If you are letting out property to students or professionals who are not related to one another, the property could be classed as a house in multiple occupation (HMO). If this is the case it is likely that you will have extra legal responsibilities which will include following strict procedures relating to health and safety. You may also need to acquire a licence from the local council.
Is your property classed as a HMO?
Your property is classed as a HMO if:
- The people living there share basic amenities such as a bathroom, kitchen or living room
- Three or more people live there as at least 2 separate households for example, 3 single people with their own rooms or two couples each sharing a room.
Some examples include:
- A house split into separate bedsits
- A shared house or flat where the tenants are not members of the same family
- A hostel
- A bed and breakfast hotel that is not just seasonal.
A property may also be classed as a HMO if it is part of a building that has been converted into self-contained flats, it does not meet the standards required by the Building Regulations 1991 and at least one third of the flats are let out on short tenancies.
What are your responsibilities as the landlord?
Regardless of whether or not you have a HMO, you have legal responsibilities simply by virtue of being a landlord. However, if you are a landlord of a HMO, you do have further special legal responsibilities. Failure to comply with these responsibilities is a criminal offence and can result in financial sanctions. As a Landlord of a HMO you must ensure that:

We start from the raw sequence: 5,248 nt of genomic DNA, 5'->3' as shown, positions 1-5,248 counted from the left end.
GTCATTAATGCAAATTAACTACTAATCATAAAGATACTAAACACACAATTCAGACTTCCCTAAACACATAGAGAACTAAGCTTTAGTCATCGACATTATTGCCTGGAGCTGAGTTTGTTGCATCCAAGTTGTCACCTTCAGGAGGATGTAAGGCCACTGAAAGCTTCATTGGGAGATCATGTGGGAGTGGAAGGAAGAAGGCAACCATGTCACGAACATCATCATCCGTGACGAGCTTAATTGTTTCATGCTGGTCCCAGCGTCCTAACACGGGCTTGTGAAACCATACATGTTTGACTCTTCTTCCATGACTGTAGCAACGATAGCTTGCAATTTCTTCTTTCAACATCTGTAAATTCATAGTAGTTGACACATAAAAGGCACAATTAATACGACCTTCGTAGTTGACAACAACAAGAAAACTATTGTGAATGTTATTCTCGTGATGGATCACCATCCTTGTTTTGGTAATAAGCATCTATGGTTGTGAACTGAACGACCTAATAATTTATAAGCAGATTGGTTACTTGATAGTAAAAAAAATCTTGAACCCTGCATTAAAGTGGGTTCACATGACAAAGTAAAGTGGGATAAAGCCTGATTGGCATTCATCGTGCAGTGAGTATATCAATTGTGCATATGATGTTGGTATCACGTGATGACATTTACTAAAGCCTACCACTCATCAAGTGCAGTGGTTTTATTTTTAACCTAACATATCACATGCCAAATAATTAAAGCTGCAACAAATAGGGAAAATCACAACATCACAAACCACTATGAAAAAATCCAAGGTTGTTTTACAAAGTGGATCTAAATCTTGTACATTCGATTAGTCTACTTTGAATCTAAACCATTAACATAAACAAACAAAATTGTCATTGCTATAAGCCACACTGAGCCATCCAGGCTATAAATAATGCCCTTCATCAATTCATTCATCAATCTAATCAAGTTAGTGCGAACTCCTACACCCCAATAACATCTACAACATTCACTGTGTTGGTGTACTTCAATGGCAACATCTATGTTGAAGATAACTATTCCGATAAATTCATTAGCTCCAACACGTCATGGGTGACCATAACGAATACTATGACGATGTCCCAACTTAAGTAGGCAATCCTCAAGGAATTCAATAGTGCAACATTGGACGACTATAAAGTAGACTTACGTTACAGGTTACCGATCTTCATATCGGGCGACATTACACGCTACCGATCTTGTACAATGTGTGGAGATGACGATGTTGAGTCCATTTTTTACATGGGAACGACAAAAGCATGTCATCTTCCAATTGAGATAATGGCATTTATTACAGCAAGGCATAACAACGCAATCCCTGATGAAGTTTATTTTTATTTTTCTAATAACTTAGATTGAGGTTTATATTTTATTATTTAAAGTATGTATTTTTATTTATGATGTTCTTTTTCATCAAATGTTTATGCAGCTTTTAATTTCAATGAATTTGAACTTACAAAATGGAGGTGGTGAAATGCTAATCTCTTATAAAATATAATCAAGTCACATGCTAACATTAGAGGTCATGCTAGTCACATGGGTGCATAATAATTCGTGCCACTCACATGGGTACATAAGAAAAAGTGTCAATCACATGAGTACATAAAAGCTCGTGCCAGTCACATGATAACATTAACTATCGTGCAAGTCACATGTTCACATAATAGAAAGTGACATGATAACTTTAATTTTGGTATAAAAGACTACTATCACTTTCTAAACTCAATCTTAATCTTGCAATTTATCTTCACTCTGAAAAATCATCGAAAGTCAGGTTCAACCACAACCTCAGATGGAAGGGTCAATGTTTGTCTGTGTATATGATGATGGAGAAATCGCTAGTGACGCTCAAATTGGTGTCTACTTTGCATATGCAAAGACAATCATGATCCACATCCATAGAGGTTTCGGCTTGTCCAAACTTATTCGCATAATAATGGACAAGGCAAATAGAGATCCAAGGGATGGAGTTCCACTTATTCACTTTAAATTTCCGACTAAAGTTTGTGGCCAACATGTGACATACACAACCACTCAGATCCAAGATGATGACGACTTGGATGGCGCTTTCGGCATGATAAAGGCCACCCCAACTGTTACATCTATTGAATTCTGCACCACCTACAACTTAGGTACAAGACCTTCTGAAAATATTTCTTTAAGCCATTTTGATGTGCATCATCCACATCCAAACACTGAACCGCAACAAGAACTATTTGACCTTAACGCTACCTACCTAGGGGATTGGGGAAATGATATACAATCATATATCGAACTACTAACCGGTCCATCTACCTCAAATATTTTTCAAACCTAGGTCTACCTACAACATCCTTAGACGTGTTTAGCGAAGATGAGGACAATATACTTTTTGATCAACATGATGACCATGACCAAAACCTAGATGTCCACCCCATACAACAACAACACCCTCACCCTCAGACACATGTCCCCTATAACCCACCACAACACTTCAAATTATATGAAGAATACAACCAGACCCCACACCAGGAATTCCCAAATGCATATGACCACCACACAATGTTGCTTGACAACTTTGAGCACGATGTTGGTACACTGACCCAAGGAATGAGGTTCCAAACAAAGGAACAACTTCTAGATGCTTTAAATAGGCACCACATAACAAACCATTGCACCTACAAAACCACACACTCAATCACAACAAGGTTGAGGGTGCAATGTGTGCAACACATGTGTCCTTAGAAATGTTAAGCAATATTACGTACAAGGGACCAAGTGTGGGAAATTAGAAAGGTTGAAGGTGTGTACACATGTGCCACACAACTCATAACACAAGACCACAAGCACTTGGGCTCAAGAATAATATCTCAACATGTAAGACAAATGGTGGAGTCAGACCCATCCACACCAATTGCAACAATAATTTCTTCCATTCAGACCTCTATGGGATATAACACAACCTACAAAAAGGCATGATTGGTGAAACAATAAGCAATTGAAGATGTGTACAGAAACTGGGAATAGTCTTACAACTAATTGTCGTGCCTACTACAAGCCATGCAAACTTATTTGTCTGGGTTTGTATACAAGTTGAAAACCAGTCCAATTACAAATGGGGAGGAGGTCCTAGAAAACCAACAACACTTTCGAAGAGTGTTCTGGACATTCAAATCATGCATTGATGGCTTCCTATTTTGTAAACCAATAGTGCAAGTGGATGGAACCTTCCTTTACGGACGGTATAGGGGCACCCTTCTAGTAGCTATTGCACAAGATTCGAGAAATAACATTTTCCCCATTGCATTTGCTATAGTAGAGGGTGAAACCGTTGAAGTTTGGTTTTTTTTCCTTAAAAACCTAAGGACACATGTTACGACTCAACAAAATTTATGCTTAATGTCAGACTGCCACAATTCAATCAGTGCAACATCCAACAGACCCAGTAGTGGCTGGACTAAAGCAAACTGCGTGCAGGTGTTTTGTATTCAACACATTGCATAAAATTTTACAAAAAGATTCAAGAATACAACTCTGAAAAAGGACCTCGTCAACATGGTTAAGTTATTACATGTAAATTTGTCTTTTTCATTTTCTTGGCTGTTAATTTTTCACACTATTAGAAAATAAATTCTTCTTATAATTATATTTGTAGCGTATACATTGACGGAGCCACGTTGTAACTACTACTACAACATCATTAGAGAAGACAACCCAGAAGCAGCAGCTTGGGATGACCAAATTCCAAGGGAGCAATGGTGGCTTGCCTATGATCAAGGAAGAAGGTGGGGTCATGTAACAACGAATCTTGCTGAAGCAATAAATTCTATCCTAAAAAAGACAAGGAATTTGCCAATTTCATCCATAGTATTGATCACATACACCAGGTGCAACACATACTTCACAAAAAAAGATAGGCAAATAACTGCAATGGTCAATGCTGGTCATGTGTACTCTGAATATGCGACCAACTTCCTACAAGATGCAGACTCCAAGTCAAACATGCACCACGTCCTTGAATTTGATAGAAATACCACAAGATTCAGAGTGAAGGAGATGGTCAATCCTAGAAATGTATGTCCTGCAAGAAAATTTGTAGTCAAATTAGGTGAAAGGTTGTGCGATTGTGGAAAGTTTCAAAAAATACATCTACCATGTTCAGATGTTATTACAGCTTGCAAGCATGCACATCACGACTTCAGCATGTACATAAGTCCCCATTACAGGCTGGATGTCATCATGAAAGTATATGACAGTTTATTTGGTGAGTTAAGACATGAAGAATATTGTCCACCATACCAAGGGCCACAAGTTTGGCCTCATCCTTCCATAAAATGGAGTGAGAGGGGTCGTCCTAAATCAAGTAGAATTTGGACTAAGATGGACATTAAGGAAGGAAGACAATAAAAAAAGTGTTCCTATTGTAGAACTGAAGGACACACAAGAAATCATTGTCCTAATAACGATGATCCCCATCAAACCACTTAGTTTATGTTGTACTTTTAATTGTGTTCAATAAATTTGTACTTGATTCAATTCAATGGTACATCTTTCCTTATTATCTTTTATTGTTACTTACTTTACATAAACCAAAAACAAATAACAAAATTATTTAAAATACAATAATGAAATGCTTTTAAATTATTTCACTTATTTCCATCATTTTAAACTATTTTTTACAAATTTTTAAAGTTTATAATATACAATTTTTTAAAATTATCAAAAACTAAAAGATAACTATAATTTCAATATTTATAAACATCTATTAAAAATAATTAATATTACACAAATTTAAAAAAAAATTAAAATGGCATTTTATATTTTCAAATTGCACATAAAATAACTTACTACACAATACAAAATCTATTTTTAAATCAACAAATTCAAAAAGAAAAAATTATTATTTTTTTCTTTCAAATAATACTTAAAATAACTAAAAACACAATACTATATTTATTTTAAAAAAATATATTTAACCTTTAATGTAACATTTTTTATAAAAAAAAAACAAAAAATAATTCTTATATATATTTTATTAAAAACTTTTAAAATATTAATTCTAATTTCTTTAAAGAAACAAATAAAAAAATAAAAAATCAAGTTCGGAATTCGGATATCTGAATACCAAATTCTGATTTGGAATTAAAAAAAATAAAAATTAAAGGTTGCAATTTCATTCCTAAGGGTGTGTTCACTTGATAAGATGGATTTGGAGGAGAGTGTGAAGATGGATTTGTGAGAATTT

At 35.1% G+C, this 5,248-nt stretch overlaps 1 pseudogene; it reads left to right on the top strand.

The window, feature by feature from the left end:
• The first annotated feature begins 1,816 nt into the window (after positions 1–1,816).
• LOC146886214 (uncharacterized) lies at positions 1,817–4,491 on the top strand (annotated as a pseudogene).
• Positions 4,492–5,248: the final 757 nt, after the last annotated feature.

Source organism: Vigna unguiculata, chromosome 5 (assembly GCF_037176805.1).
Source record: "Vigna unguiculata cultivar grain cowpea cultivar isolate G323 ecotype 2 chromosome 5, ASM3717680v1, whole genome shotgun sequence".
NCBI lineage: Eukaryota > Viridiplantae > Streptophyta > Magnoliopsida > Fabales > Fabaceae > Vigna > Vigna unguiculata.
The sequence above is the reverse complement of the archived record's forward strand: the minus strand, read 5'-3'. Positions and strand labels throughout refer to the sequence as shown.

- Proper fire safety measures are in place – licenced HMO’s must install smoke detectors
- Annual gas safety checks are carried out
- The electrics are checked at least every 5 years
- The property does not become overcrowded
- There are adequate cooking and washing facilities
- The communal areas and shared facilities are clean and in a good state of repair
- There are enough rubbish bins and/or bags
Do you need a licence?
Licensing is mandatory for all HMOs which have three or more storeys and are occupied by five or more persons forming two or more households.
Additional licencing is when a council can impose a licence on other categories of HMOs in its area which are not subject to mandatory licensing. Some HMO’s will legally require a licence to prove that the property and the way it is managed are satisfactory, if you are unsure on whether or not you need a licence, ask your local council to check if it is registered as a HMO.
What happens if you fail to comply with these regulations?
There have been radical increases to the powers of magistrates to levy fines from 12 March 2015. The maximum fine that the magistrates can levy has now been increased to an unlimited fine for some categories of offence. This includes everything within the Housing Act 2004.
Ben Delany is paralegal in the commercial property team in St Austell. If you have any queries with regards to your HMO, then please contact the commercial property team on 01726 74433 or firstname.lastname@example.org.